Saranac Lake, NY – The Adirondack Center for Loon Conservation invites children ages 3-5 and their families to participate in Sunday afternoon programs to learn about loons through hands-on activities, games, crafts, and stories.These programs will be held from 2:00–2:30 p.m. each Sunday through August 14 at the Adirondack Loon Center, located at 75 Main Street in Saranac Lake, NY.Topics include:July 3 – How the Adirondack Center for Loon Conservation Helps LoonsJuly 10 – What Loons EatJuly 17 – Loon NestingJuly 24 – How Loons Swim and FlyJuly 31 – Loon Calls and BehaviorsAugust 14 – Threats to Loons and How We Can HelpThe summer children’s programs are offered for free, thanks to support from the Stewart’s Foundation.Pre-registration is strongly encouraged, as each presentation will be limited to 12 children.To pre-register, email email@example.com or call (518) 354-8636.
By Eric Teed
Our crew has a lunch policy. “Not a rule mind you, just a policy” put forward years ago by John Rosenthal. Lunch may not be taken before noon, seating should be comfortable, in the sun, and out of the wind. Given we had been skating for hours on incredible black ice, we were euphoric and ravenous. The speck of dirt called Diamond Island in Lake Champlain’s Narrows would have to do. Then, I saw the loons. I almost missed lunch, and the next day would be one I will always remember.
Adirondack Center for Loon Conservation, Adirondack Land Trust, Eagle Island, Inc. welcome new hires
Three Adirondack-area nonprofit organizations including The Adirondack Center for Loon Conservation, Adirondack Land Trust, and Eagle Island, Inc. welcomed new staff members during the month of February.
The Adirondack Center for Loon Conservation expands their team:
The Adirondack Center for Loon Conservation is pleased to welcome two new members to its staff – Susan Harry as its Philanthropy Director, and Jay Locke as its Finance and Operations Director. Since becoming a nonprofit organization in 2017, the Adirondack Loon Center has experienced steady growth and expanded its loon conservation and educational programs across the Park.
“We are very excited to have Susan and Jay join our team, as they greatly increase our capacity to do more for Adirondack loons,” said Dr. Nina Schoch, Executive Director of the Center. “They bring a wide depth of experience and knowledge that will significantly enhance our loon research and conservation projects in the Adirondacks.”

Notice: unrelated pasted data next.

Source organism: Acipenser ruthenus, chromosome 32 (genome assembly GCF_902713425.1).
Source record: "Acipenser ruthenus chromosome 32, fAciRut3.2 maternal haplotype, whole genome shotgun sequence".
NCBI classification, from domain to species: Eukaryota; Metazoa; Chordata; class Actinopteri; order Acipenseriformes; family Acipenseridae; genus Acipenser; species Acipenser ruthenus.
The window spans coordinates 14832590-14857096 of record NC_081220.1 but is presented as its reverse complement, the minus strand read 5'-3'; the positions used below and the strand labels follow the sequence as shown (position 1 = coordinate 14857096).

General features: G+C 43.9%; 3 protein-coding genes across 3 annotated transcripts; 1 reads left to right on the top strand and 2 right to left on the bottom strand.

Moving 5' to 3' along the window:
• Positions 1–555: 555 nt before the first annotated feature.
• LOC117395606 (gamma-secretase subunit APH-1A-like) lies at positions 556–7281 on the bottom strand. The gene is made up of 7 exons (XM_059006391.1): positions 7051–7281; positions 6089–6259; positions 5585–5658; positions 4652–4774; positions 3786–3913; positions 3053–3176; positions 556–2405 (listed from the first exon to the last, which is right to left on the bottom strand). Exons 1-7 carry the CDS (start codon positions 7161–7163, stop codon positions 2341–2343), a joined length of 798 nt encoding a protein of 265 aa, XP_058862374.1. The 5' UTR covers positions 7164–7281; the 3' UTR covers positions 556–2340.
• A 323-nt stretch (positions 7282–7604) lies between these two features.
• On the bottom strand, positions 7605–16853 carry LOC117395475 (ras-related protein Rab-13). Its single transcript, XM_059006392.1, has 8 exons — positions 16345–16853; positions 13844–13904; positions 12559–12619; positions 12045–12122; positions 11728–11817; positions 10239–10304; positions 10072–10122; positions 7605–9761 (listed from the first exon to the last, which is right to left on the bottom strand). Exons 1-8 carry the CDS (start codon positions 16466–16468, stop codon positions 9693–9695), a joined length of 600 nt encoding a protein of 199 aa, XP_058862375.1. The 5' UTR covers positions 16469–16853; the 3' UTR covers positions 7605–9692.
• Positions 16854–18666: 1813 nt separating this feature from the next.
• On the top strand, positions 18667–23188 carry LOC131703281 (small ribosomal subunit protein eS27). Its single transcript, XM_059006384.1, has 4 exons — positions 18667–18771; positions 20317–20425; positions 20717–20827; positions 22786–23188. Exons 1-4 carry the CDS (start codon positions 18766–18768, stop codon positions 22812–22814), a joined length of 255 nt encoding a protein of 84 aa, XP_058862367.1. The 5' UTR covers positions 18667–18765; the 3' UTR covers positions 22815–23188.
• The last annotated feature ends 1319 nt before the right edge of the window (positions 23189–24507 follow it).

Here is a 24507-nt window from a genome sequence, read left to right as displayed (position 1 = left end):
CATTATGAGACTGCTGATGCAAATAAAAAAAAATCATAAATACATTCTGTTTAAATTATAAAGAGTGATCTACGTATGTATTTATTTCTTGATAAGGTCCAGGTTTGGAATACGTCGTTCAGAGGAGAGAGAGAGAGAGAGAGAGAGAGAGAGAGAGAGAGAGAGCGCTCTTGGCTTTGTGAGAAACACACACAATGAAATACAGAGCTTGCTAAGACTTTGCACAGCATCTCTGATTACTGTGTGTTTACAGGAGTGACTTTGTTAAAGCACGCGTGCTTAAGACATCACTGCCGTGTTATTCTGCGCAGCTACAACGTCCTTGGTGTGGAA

Susan has worked professionally and as a volunteer for many wildlife conservation organizations. She is passionate about protecting the environment for future generations to enjoy. Susan raised awareness and support for the Kenyan Lewa Wildlife Conservancy’s conservation efforts to protect the African Black Rhino, which led to Susan receiving the 2010 Anna Merz Honorary Award.
Her wide experience in fundraising and grant management will greatly expand the Adirondack Center for Loon Conservation’s capacity for sustaining its Adirondack loon conservation and research programs. When Susan is not with loons on the water, she enjoys exploring the Adirondacks by hiking with her golden retrievers, cross-country skiing, and snow-shoeing.
Jay brings a broad background in data management, grant administration, and fundraising to the Loon Center. He previously worked with the Open Society Foundations in NYC, where he provided funding and technical advice on impact evaluation and data management to not-for-profit organizations across the world. Prior to OSF, he supported data analysis projects for the United Nations Development Program in Eswatini, served in the Peace Corps in Kenya as a community economic development advisor, and worked in internal audit for a Fortune 500 company in Atlanta. Jay is a licensed CPA and wildlife rehabilitator, and enjoys birdwatching, identifying lichens, and playing guitar.
Jay and Susan are excited to apply their professional expertise and passion for wildlife conservation in their new roles at the Adirondack Center for Loon Conservation. The Adirondack Center for Loon Conservation is a 501(c)3 non-profit that conducts scientific research and engaging educational programming to promote and inspire passion for the conservation of Common Loons in and beyond New York’s Adirondack Park. To learn more about the Adirondack Center for Loon Conservation visit www.adkloon.org or www.facebook.com/adkloon, or contact the Center at firstname.lastname@example.org or (518) 354-8636.